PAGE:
Behind Sutland, the reactions on the men’s faces vary. Most faces mirror my own, their noses wrinkled in disgust. Others, however, seem to hold a queer calmness and I’m sure I hear the high note of a laugh somewhere further in the back.

‘Hey!’ I shout towards the sound. ‘Quit your laughing and get your ass over here!’

The laugh stops short and the forest is soon filled with silence as the men gather around me in an unorganized mess. I look at the collection of faces around me.

‘All of you can smell what we’re about to find. Some of you have seen this before; some of you are new to it. But no matter what we find, remember: the perpetrators could still be nearby, so keep your guard up.

‘When we get to the burning, split up and look for survivors. If you find any, blow your horn and everyone else will come running. You’d better all come running, because once I have the answers I need, we are leaving. If you’re not gathered with us by the time we leave, you’re catching up or you’re staying. Don’t get caught behind looting a body; do it quick and join us as quickly as you can.’ With the last sentence I look at Golt and he nods. With a nod back, I turn and continue towards the smoke, forcing a path through the last of the trees.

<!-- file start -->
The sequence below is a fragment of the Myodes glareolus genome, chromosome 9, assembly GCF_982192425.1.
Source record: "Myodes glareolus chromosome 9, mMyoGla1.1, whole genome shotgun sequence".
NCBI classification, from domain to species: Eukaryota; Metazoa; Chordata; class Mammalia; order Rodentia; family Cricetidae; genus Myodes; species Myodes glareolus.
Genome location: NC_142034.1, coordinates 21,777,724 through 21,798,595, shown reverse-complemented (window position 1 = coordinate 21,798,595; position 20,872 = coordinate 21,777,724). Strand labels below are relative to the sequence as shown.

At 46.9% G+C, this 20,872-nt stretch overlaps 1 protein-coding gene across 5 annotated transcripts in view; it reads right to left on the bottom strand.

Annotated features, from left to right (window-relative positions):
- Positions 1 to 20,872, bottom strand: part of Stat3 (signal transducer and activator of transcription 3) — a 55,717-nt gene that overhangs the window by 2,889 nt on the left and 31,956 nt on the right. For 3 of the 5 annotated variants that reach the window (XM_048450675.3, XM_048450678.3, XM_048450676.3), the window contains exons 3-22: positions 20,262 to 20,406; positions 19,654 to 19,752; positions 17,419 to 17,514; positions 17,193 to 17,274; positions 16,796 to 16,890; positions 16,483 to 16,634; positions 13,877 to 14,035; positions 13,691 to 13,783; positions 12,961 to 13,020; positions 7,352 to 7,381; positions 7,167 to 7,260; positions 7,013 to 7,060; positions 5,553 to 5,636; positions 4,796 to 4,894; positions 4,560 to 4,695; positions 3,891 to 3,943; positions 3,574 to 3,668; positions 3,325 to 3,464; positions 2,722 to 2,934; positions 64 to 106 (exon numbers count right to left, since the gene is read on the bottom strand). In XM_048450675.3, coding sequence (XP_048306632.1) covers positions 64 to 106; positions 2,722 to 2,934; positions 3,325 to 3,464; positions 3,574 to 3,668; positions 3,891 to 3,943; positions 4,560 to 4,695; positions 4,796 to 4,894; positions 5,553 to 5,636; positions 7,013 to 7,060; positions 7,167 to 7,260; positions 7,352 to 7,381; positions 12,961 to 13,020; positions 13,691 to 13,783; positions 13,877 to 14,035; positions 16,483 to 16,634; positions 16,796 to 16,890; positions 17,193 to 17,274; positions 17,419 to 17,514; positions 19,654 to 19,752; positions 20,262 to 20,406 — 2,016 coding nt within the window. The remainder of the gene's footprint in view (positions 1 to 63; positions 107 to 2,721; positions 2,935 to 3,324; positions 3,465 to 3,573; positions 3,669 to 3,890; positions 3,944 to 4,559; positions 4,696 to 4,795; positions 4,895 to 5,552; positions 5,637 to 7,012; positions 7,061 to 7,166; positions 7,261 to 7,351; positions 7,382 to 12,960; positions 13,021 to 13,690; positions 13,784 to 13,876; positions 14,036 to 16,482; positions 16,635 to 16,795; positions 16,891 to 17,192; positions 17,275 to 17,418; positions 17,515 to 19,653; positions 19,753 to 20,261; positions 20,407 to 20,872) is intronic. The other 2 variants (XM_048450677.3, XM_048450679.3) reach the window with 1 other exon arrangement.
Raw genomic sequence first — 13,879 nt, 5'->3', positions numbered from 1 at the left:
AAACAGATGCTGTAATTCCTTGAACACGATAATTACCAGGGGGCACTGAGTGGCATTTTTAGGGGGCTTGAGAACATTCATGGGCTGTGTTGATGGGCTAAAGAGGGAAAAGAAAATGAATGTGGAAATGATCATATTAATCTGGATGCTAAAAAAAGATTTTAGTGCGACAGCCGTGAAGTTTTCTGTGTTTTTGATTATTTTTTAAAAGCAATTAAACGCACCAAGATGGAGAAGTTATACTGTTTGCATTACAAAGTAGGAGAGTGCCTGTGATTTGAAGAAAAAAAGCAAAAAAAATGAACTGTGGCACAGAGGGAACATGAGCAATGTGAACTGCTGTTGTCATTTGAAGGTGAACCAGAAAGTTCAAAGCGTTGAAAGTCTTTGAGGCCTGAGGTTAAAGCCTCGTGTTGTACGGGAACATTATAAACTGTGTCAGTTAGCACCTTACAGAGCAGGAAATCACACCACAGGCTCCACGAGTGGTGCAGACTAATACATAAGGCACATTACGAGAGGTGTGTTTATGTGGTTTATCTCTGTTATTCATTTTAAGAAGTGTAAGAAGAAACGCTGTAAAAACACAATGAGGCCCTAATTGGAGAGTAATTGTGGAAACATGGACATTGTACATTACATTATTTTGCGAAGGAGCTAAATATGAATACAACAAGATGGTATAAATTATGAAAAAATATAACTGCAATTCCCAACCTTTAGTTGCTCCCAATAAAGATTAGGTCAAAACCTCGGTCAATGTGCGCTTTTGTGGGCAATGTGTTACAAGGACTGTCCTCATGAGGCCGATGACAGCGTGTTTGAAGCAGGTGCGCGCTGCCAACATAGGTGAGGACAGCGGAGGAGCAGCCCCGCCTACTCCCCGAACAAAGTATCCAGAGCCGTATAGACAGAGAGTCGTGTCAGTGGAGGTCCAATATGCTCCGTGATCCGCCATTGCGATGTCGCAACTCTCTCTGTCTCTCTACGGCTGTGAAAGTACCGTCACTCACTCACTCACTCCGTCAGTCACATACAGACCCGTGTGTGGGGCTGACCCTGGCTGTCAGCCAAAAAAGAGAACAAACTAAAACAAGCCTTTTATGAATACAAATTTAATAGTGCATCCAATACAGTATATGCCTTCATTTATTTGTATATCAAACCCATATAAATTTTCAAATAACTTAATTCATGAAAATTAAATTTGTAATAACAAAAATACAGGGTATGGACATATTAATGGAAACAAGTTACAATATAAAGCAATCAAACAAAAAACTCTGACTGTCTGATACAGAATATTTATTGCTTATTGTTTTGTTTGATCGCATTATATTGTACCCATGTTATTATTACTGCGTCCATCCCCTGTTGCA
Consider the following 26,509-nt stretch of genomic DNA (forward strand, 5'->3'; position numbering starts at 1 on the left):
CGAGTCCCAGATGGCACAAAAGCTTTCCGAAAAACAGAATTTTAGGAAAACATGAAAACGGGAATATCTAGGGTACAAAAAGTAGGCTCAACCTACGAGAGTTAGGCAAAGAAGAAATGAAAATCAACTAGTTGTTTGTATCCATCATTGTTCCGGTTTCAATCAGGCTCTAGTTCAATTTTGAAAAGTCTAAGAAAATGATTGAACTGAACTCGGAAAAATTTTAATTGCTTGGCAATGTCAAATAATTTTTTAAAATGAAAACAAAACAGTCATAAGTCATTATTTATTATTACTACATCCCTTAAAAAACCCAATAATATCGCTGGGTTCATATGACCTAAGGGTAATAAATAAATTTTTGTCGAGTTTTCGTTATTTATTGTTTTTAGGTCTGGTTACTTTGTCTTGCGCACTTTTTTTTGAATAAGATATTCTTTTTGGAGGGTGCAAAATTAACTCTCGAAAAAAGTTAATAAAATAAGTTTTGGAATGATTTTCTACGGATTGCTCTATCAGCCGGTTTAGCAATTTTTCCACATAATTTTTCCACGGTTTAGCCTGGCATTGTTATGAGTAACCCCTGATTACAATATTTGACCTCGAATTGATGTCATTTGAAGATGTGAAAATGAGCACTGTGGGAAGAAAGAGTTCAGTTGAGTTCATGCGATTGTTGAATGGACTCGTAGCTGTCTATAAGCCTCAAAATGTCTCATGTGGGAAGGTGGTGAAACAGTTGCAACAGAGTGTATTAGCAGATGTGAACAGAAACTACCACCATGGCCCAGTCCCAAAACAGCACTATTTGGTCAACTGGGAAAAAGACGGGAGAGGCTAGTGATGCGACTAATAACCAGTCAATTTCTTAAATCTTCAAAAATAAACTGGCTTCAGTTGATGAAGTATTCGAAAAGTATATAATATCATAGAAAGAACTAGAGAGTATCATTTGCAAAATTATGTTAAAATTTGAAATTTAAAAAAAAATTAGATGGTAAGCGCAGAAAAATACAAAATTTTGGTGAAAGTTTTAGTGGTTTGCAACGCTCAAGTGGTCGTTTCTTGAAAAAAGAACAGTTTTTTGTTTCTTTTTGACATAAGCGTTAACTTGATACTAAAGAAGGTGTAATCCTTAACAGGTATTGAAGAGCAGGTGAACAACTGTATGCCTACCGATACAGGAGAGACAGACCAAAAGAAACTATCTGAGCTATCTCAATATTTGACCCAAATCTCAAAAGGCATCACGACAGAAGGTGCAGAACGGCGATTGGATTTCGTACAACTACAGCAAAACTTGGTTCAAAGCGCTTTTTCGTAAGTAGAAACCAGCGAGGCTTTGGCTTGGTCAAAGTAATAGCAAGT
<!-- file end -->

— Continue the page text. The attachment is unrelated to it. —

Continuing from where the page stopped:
When I emerge, the village comes into view and I’m taken aback at its closeness. Untouched parts of the village look charming in the sunshine of the morning sky, with yellow straw-thatched roofs against a backdrop of blue.

The buildings that were burned had been left smouldering, and in places the supports still held, the wood blackened and covered in grey ash. With a look around the open field, I walk with caution towards the village, safe in the fact that a small unit of killers follow at my heels.

Behind me, I hear an arrow being drawn from Redding’s quiver and remind myself that if I should find anything that wishes to kill me, all I need to do is duck.

It takes me about a minute to get to the closest building, and I slowly poke my head around its corner and into the gap between two buildings. I see a foot and half of a leg, both covered with what looks like dirty rags.